Netanyahu agrees to meet with settlers, might increase construction

By
June 7, 2017 01:49

Netanyahu told politicians on Tuesday, “I have the privilege after scores of years to be the prime minister who builds a new settlement in Judea and Samaria.”

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HOUSES UNDER construction in the Har Homa neighborhood of Jerusalem in 2010

HOUSES UNDER construction in the Har Homa neighborhood of Jerusalem in 2010. (photo credit: REUTERS)

Prime Minister Benjamin Netanyahu, appearing to bow to right-wing pressure, may consider additional settler homes beyond the 2,480 that are already on the table. He has agreed to meet with settler leaders on Wednesday to discuss increased housing for West Bank settlements.

The Higher Planning Council for Judea and Samaria on Tuesday proposed plans for 102 homes in the new Amihai settlement near the existing Shiloh settlement. The cabinet approved the settlement in March to relocate the 40 families who were evacuated from the Amona outpost in February. It was the first such approval in more than 20 years.

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Netanyahu told politicians on Tuesday, “I have the privilege after scores of years to be the prime minister who builds a new settlement in Judea and Samaria.”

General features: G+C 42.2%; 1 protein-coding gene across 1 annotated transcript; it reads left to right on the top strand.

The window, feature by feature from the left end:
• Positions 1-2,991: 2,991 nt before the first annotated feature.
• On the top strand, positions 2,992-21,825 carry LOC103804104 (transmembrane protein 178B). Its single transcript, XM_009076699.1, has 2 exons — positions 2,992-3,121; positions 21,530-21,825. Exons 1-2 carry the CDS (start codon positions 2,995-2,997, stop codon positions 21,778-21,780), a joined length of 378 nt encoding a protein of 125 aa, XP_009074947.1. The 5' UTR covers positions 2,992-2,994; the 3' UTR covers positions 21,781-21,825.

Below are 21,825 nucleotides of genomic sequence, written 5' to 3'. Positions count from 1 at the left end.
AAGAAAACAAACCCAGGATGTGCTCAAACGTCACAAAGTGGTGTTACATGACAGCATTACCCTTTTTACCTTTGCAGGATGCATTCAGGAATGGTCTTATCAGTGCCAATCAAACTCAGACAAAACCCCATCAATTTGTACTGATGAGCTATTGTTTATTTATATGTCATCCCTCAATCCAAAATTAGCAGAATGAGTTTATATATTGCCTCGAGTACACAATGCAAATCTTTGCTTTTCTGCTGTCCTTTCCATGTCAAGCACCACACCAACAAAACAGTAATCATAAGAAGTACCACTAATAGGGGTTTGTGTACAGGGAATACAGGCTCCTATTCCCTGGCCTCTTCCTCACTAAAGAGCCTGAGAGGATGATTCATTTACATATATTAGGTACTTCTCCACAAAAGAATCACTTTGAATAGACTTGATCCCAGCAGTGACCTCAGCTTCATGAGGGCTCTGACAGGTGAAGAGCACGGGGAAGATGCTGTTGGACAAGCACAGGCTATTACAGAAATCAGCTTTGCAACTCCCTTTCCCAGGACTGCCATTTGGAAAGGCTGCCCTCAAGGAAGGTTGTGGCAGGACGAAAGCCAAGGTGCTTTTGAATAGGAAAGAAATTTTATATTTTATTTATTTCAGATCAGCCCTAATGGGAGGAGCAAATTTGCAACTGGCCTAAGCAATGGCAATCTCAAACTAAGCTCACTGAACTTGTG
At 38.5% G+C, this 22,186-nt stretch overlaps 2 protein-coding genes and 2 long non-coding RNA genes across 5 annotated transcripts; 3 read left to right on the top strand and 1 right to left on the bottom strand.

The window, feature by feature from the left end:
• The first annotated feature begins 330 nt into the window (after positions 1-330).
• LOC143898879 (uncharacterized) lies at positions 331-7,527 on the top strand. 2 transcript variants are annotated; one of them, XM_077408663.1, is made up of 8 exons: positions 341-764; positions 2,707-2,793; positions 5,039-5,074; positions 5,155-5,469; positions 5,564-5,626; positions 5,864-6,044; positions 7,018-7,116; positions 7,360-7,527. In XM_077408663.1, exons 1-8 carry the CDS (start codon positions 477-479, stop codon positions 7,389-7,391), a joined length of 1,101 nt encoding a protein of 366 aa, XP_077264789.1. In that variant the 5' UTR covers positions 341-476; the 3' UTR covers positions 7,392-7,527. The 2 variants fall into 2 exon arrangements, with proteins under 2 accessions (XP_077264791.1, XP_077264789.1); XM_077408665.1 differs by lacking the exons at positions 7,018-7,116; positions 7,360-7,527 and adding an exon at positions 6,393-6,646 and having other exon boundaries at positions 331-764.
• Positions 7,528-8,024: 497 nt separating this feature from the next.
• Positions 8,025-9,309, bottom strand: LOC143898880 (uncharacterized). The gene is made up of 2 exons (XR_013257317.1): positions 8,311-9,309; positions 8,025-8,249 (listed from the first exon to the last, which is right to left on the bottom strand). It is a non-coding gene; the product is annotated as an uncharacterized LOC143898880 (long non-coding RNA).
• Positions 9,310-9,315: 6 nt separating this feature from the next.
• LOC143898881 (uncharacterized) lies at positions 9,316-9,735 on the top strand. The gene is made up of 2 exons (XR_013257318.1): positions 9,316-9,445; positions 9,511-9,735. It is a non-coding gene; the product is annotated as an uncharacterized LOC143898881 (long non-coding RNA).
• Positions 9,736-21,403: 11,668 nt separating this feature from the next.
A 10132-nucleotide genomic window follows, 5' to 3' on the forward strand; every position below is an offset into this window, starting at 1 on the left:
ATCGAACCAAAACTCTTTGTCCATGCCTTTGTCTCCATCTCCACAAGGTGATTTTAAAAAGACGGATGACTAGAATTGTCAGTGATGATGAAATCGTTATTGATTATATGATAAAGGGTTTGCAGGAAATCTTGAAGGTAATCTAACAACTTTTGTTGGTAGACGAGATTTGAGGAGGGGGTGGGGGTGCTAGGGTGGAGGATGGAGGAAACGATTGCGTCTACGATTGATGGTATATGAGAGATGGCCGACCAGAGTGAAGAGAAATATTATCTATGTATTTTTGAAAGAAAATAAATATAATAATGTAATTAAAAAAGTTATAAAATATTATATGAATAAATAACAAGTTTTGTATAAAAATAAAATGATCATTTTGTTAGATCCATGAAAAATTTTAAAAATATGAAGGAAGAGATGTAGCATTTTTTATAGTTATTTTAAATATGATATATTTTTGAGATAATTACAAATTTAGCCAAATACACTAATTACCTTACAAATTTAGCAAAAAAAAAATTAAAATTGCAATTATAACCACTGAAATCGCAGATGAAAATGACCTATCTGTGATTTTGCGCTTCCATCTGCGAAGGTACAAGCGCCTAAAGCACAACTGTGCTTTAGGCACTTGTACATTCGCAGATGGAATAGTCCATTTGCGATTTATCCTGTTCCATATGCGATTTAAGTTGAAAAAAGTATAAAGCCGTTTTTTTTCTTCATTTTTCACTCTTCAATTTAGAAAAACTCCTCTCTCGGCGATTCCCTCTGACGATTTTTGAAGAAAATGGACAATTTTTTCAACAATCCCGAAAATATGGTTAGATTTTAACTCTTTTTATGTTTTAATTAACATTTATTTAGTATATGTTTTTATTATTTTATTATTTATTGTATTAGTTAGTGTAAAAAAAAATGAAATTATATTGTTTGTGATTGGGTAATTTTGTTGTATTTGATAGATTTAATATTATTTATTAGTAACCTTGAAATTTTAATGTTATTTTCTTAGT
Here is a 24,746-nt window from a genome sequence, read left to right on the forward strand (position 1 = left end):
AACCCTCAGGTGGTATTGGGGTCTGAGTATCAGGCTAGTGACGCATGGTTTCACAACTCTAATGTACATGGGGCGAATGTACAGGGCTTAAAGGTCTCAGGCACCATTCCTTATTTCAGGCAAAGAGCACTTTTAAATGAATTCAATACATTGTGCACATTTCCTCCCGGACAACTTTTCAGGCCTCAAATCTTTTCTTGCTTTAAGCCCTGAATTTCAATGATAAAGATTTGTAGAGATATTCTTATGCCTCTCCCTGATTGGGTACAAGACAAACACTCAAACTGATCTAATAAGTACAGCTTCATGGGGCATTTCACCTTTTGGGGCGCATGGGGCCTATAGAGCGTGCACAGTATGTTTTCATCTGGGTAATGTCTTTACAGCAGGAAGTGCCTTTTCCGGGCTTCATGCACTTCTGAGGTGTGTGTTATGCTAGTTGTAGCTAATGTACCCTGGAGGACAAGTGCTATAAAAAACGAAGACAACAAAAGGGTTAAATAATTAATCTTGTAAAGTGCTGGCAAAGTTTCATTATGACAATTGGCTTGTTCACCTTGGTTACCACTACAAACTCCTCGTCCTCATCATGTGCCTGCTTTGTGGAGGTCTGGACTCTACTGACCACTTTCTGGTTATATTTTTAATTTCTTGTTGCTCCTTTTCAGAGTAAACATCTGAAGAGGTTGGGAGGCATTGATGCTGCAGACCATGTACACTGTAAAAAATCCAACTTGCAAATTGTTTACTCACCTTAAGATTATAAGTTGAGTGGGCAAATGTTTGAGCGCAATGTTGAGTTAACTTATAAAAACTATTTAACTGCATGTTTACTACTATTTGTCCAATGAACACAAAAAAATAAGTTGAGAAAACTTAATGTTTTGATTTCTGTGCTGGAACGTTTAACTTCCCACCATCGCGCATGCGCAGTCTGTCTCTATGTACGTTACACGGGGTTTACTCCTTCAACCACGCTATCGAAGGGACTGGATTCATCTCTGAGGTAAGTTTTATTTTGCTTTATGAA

Speaking at an event to mark the 50th anniversary of the Six Day War, Netanyahu dismissed charges that he has not done enough for the communities in Judea and Samaria.

“I have done what is needed to preserve these communities. I promise you, no one has done more. We convened the cabinet and unanimously decided that we are building in all areas of Judea and Samaria.”

Netanyahu said it was possible to both work toward peace with the Palestinians and to preserve the settlement enterprise.

The Higher Planning Council for Judea and Samaria approved or advanced plans for at least 1,500 homes. It is expected to meet again on Wednesday on the rest of the homes, according to Peace Now. This includes the approval of 839 new homes in the Ariel settlement and 255 in Kerem Reim, a new neighborhood of Talmon.

Ma’aleh Adumim Mayor Benny Kashriel said that plans for 459 new homes were advanced in his city.

But settler leaders have complained that the list was not nearly extensive enough and left many of the 130 settlements in Judea and Samaria without new housing.


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